Tax revenue up in August, but spending still on the rise

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Tax revenue up in August, but spending still on the rise

Finance Minister Hong Nam-ki answering questions by lawmakers on the government's fiscal managment during a National Assembly audit held at Sejong on Oct. 7. [YONHAP]

Finance Minister Hong Nam-ki answering questions by lawmakers on the government's fiscal managment during a National Assembly audit held at Sejong on Oct. 7. [YONHAP]

 
 
The government saw an increase in tax revenue in August, but has collected 17 trillion won ($14.8 billion) less in taxes over the last eight months compared to a year earlier as companies and small businesses struggle with the coronavirus pandemic.
 
Despite falling tax revenue, spending has increased, up 40 trillion won compared to the same period a year ago in the first eight months of the year.
 
Spending is expected to increase as the pandemic continues.
 
According to the Finance Ministry on Monday, the government in August collected a total of 24 trillion won in taxes, which is 3.8 trillion won more than a year ago, an 18 percent increase year-on-year.
 
Most of the increase came from income tax, with the government collecting 9.5 trillion won, a 3.2 trillion increase, or 50 percent, more than the 6.3 trillion won last year.
 
The increase in income taxes was largely due to the end of a tax suspension that was implemented earlier in the year.  
 
However, corporate tax shrunk.
 
In August, the government collected 11 trillion won in corporate taxes, 900 billion won less than the same month in 2019. That’s a 7.6 percent drop.  
 
The struggles that businesses faced were more evident in the first eight months of the year.
 
In total the government between January and August collected a total of 192.5 trillion won. That’s 17 trillion won less or 8.1 percent less on year.

 
The government collected a total of 58.4 trillion won in income taxes, or 200 billion won more.
 
However, in corporate taxes, the government was 14.6 trillion won short to a total of 41.8 trillion won, or a 26 percent year-on-year drop.
 
Value-added tax, also another indicator of business difficulty, shrunk 4 trillion won to a 45.8 trillion won, or 8 percent, year-on-year decline.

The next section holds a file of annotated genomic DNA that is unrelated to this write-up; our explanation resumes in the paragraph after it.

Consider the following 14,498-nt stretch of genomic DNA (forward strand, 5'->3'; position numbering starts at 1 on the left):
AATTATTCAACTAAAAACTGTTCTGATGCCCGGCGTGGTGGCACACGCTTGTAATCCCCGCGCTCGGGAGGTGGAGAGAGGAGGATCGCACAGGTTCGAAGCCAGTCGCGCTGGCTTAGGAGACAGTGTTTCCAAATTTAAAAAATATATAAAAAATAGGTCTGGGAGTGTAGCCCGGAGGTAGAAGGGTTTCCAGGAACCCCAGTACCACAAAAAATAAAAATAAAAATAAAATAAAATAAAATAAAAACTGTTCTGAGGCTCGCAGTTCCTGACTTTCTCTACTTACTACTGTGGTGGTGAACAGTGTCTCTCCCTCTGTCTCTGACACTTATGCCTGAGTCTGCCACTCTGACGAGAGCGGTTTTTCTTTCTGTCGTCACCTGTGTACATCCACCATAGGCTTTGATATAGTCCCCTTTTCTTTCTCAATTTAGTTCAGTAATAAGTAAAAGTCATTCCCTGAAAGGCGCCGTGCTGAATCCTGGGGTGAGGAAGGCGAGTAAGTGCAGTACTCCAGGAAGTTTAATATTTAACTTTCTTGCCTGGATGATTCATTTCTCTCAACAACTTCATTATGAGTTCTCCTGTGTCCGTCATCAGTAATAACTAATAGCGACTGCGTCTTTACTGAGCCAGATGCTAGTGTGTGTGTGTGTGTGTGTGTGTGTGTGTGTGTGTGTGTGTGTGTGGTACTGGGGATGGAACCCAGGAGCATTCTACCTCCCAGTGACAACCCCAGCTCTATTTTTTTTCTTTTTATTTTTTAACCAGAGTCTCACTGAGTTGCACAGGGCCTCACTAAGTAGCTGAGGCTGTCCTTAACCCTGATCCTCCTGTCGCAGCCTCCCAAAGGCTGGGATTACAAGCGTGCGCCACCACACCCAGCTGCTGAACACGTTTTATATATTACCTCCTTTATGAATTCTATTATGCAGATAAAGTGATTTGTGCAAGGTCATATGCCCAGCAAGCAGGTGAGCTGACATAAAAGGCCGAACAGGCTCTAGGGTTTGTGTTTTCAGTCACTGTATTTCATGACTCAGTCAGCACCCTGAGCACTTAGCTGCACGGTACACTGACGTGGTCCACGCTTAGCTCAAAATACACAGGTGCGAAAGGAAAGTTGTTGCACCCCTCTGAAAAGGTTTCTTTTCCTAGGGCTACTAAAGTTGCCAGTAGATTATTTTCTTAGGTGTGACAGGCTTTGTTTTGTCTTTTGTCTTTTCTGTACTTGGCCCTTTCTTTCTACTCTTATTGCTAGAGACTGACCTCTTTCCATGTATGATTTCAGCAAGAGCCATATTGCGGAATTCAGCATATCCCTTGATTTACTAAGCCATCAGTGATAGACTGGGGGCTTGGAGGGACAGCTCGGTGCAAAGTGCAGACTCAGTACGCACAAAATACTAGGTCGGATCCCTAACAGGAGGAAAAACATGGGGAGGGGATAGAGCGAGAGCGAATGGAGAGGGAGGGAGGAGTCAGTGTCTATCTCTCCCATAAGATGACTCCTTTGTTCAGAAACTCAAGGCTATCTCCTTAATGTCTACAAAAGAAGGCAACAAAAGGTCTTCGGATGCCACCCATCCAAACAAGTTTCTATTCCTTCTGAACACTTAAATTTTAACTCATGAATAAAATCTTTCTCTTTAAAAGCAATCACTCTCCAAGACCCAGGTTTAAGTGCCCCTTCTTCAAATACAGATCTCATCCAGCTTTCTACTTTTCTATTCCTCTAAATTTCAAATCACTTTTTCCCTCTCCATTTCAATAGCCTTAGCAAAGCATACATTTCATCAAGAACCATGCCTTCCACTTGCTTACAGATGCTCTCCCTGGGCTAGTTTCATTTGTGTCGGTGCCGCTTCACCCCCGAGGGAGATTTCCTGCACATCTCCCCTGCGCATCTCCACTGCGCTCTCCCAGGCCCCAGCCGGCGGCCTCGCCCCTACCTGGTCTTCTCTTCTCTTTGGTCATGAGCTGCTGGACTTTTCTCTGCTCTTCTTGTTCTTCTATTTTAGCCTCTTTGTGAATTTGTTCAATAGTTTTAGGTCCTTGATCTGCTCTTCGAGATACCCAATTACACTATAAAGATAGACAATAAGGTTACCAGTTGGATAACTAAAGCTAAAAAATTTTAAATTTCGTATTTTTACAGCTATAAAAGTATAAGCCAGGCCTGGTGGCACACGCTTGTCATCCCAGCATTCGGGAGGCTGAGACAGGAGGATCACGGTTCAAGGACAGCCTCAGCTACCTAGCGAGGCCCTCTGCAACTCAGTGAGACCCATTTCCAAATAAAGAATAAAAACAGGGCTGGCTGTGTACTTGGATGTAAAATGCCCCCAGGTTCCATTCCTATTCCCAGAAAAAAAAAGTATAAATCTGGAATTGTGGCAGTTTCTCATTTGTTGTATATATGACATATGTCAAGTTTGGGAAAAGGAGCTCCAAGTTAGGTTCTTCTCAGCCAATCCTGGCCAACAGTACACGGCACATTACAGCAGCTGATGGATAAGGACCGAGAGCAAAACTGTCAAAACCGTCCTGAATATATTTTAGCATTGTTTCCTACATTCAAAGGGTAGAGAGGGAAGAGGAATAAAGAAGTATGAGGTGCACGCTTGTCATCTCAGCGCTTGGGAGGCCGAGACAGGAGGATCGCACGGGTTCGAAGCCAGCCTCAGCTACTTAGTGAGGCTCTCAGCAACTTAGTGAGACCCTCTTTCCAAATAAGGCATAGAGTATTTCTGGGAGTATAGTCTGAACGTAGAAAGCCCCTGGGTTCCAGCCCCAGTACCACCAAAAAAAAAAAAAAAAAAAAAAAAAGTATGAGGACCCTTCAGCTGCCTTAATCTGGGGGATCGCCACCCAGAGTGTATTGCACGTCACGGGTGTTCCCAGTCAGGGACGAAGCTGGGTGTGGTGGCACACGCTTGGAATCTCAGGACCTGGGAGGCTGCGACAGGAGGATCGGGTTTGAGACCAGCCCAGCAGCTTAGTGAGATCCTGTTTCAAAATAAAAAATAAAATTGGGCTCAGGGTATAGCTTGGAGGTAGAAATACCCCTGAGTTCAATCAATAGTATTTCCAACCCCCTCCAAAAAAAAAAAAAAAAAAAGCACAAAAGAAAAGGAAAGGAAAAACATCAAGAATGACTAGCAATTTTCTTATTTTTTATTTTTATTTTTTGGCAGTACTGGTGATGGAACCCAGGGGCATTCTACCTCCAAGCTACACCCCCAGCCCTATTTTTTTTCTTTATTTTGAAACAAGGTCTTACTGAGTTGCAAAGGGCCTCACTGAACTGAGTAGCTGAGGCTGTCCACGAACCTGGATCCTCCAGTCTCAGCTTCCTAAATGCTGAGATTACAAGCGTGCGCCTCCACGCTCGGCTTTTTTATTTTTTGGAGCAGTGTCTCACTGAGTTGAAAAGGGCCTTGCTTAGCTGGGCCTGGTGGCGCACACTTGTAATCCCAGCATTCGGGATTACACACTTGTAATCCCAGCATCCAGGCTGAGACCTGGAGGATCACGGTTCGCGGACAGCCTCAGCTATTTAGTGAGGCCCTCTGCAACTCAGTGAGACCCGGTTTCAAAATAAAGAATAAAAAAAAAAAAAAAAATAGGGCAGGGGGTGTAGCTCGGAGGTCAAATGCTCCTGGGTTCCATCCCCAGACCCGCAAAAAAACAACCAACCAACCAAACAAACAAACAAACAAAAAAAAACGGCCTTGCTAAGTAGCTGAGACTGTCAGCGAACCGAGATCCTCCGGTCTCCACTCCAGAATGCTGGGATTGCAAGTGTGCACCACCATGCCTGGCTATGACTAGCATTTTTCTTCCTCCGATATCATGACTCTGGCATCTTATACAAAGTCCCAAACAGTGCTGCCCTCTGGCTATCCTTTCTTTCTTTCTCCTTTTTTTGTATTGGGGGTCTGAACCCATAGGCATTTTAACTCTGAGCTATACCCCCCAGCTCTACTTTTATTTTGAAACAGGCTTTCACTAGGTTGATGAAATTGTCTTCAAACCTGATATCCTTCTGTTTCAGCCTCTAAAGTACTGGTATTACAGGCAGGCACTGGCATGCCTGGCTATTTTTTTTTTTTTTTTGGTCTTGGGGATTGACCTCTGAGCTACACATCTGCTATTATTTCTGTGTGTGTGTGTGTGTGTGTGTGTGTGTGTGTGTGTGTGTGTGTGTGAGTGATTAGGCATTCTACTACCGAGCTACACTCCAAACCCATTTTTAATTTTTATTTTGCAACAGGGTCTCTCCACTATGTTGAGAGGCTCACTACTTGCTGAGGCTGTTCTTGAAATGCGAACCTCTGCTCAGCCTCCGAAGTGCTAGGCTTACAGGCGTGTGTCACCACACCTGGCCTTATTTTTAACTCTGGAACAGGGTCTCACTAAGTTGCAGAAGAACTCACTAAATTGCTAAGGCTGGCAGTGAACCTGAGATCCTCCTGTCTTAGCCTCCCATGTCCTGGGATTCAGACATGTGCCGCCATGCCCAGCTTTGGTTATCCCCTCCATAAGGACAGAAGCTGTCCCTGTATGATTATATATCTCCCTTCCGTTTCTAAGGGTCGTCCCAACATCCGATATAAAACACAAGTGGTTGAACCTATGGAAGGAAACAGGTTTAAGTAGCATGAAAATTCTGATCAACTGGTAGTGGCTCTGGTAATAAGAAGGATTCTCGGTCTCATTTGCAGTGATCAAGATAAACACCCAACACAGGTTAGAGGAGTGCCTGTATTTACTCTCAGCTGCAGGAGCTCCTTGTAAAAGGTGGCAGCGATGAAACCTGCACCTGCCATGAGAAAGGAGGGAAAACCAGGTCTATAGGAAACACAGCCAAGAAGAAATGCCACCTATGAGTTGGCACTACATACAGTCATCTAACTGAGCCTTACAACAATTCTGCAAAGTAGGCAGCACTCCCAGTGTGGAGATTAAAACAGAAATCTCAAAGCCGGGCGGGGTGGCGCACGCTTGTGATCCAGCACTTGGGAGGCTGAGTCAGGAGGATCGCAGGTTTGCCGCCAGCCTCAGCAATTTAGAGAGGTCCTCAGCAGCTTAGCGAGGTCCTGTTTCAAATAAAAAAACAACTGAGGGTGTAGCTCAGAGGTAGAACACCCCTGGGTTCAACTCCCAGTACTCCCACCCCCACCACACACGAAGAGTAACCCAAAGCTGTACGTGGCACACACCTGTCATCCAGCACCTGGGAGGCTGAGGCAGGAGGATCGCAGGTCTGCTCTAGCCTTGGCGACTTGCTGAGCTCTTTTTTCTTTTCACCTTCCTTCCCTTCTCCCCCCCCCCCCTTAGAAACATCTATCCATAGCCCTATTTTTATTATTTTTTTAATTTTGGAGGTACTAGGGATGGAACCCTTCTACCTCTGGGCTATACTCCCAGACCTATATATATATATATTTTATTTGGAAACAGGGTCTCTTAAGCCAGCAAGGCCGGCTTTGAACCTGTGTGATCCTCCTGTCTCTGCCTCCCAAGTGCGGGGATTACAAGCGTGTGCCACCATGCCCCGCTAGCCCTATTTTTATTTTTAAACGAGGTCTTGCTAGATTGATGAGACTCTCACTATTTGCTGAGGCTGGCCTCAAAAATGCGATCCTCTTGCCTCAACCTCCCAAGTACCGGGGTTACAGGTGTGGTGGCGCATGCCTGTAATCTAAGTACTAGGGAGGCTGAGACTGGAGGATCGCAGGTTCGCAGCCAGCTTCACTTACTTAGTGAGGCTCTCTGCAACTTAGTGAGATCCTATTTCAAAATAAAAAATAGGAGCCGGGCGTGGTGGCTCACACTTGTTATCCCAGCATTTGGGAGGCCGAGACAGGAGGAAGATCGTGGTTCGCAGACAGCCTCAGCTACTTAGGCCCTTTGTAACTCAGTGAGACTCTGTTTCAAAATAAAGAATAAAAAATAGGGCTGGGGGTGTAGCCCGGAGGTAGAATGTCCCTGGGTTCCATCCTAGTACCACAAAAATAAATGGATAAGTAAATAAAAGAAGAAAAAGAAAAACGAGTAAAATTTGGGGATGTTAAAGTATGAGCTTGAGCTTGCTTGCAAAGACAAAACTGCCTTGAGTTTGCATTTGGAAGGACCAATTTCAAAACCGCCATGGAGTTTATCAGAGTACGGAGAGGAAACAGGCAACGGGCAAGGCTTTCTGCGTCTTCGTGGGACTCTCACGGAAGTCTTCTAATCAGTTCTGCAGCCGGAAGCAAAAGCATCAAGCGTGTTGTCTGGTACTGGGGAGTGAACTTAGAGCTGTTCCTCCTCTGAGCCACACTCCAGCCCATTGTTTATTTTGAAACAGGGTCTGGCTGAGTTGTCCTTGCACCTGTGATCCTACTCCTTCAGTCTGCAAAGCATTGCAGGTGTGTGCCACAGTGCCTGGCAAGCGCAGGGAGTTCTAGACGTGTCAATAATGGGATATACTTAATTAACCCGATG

Spending, on the other hand, continued to increase.
 
Government spending in August alone, thanks to job securities funding including paying subsidies to young job seekers and subsidizing companies on employees’ paid leaves, saw a 2-trillion-won on-year increase to a total of 32.7 trillion won. That’s a 6.5 percent on-year increase.
 

In the first eight months of this year, the government spent 39.8 trillion won more to total 388.7 trillion won, a 9.4 percent year-on-year increase.  
 
While the fiscal balance for August alone recorded a 4.2 trillion won surplus for a second consecutive month since July, at 14.4 trillion won, the fiscal balance for the first eight months of this year reported a 70.9-trillion-won deficit.
 
The deficit when compared to the same period a year ago has increased 48 trillion won from 22.3 trillion won.
 
When adding the spending of four social securities funds — the National Pension, the Employment Insurance, the Workers’ Compensation Insurance and the National Health Insurance — the deficit amounts to 96 trillion won, nearly double the 49.5 trillion won in the first eight months of 2019.
 
This deficit is expected to grow to a total of 118.6 trillion won with the fourth supplementary budget, which was approved by lawmakers last month.
 
The national debt also continues to grow. As of the end of August, national debt amounts to 794.1 trillion won. When adding the fourth supplementary budget, the national debt is expected to amount to 846.9 trillion won, bringing the national debt-to-GDP ratio to 43.9 percent.
 
The Finance Minister, which recently introduced the idea of a fiscal rule limiting the debt-to-GDP ratio to 60 percent starting in 2025, in a statement said that as August recorded a surplus for a second consecutive month, it will work on managing the fiscal deficit.
 
BY LEE HO-JEONG   [lee.hojeong@joongang.co.kr]
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